Abortions can resume in Texas after judge blocks pre-Roe v. Wade ban

Abortion rights protesters participate in nationwide demonstrations following the leaked Supreme Court opinion suggesting the possibility of overturning the Roe v. Wade abortion rights decision, in Houston, Texas, U.S., May 14, 2022. REUTERS

Abortions can resume in Texas after a judge on Tuesday blocked officials from enforcing a nearly century-old ban the state’s Republican attorney general said was back in effect after the U.S. Supreme Court overturned the constitutional right to the procedure nationwide.

The temporary restraining order by Judge Christine Weems in Harris County came in a last-ditch bid by abortion providers to resume services after the U.S. Supreme Court on Friday overturned the 1973 Roe v. Wade ruling that guaranteed the right of women to obtain abortions.

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The order allows clinics to resume services, for now, in a state where abortion was already severely restricted to only up to six weeks of pregnancy under a Texas law that took effect in September that the U.S. Supreme Court declined to block.

“Every hour that abortion is accessible in Texas is a victory,” Marc Hearron, a lawyer for the abortion providers at Center for Reproductive Rights, said in a statement.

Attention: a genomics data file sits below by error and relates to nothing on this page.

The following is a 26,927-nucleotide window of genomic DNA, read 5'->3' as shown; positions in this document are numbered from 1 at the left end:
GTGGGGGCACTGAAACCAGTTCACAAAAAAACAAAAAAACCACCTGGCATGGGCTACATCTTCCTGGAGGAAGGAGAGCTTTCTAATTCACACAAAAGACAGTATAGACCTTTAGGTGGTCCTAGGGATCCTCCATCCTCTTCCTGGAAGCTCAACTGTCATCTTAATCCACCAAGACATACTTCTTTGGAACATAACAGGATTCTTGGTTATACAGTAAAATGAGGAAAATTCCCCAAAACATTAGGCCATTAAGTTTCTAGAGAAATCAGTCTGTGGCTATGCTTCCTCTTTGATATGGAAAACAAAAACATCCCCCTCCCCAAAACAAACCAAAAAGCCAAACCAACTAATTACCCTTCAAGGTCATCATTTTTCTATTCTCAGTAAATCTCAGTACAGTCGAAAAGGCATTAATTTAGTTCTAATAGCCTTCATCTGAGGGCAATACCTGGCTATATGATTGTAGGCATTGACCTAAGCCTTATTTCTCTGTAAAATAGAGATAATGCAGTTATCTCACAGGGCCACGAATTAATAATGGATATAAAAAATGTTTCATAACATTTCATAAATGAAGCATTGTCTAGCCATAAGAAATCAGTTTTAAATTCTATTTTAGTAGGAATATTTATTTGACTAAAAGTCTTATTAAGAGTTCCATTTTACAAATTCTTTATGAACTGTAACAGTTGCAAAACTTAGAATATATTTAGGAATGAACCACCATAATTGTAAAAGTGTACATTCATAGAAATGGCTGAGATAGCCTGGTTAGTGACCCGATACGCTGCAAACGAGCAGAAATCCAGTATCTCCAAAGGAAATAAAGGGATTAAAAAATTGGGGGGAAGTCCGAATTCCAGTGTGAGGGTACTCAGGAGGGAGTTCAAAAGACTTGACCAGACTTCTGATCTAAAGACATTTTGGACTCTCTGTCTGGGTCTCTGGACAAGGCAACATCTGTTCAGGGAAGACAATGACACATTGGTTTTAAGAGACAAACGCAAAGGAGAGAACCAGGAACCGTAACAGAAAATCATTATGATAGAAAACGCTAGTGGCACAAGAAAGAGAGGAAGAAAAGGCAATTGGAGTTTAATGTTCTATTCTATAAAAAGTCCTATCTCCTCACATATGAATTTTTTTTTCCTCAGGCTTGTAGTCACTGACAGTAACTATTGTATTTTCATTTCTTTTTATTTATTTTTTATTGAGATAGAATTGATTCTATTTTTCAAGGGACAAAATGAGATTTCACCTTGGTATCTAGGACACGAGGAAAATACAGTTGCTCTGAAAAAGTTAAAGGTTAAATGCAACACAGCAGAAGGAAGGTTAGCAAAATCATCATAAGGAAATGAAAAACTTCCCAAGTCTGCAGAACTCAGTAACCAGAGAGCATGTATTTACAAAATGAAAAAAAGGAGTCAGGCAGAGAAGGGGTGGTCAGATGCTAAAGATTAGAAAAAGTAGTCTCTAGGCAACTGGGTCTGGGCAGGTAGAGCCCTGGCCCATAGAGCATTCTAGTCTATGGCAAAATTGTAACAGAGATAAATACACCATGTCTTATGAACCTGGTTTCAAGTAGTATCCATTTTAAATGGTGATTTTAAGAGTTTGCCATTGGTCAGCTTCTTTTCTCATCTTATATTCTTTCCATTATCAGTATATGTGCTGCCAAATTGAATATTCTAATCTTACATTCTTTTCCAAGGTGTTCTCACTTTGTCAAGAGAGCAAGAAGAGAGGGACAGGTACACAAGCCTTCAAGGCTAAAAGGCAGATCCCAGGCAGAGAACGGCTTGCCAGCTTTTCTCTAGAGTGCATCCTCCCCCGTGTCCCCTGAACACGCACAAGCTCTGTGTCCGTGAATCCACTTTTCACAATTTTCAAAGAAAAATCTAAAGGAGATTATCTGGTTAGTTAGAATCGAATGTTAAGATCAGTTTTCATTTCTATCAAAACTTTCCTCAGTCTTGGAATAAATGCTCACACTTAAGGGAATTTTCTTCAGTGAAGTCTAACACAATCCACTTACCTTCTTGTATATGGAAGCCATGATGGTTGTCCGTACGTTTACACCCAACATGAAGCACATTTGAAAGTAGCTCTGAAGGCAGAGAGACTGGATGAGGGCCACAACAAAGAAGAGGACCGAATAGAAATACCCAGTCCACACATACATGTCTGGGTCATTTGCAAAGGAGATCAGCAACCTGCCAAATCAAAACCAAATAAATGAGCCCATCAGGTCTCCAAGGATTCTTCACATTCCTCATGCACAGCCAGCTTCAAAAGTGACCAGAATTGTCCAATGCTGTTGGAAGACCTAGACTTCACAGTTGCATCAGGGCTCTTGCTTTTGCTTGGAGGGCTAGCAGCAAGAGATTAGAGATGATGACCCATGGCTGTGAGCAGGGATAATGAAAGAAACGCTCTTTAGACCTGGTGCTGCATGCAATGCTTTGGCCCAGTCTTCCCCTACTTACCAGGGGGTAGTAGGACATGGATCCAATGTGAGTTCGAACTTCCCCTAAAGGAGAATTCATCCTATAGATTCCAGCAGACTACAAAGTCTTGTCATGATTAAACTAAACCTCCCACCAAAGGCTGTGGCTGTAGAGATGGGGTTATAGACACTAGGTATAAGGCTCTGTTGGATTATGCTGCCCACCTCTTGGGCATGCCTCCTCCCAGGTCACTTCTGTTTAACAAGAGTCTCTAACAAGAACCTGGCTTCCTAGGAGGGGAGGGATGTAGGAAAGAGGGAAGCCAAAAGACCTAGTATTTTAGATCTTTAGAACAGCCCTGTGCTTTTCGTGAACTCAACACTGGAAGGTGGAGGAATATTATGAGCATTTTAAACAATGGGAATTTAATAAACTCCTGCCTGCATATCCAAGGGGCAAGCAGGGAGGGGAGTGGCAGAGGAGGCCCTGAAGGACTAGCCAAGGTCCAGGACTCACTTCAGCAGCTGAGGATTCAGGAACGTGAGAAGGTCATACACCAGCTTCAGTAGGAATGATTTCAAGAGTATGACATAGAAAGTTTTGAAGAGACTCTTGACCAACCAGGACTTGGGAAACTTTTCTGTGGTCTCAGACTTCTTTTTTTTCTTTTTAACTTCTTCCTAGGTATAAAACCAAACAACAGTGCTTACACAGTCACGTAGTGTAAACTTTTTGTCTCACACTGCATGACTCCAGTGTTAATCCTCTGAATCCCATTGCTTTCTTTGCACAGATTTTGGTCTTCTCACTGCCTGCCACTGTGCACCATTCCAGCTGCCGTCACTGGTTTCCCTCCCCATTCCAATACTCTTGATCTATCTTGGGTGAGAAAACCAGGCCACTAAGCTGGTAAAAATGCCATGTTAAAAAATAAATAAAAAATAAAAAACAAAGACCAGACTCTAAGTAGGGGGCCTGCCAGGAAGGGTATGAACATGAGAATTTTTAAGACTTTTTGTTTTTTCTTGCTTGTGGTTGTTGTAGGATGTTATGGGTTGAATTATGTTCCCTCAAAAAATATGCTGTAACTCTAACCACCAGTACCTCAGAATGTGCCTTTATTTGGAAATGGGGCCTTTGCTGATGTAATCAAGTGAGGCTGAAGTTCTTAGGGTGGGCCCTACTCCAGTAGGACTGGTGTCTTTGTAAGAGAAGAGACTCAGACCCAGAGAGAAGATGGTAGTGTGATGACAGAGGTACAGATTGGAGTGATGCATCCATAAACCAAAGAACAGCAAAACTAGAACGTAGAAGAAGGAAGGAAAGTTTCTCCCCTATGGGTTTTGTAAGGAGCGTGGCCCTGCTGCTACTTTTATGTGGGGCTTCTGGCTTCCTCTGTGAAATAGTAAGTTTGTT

Texas Attorney General Ken Paxton on Twitter said he was immediately appealing the judge’s “wrong” decision, saying the pre-Roe laws “are 100% in effect & constitutional.” A further hearing is scheduled for July 12.

The decision came amid a flurry of litigation in state courts by abortion rights groups seeking to slow or halt restrictions on the ability of women to terminate pregnancies that are now taking effect or are poised to do so in 22 states.

Those states include 13 that like Texas enacted so-called “trigger” laws designed to take effect if Roe v. Wade was overturned, according to the Guttmacher Institute, an abortion rights advocacy research group.

Following the Supreme Court’s decision, federal courts have been lifting orders blocking Republican-backed abortion restrictions. On Tuesday, a federal appeals court cleared the way for a six-week ban in Tennessee to take effect.

Paxton, in an advisory issued after the U.S. Supreme Court ruled, said the state’s 2021 trigger ban, which bars abortions almost entirely, would not take immediate effect. Providers say that could take two months or more.

But Paxton said prosecutors could choose to immediately pursue criminal charges against abortion providers based on a different, old statute that had gone unenforced while Roe v. Wade was on the books but that remained Texas law.

Texas abortion providers in a lawsuit filed on Monday argued the 1925 ban had been repealed and conflicted with the more recent trigger ban the Republican-dominated legislature passed.

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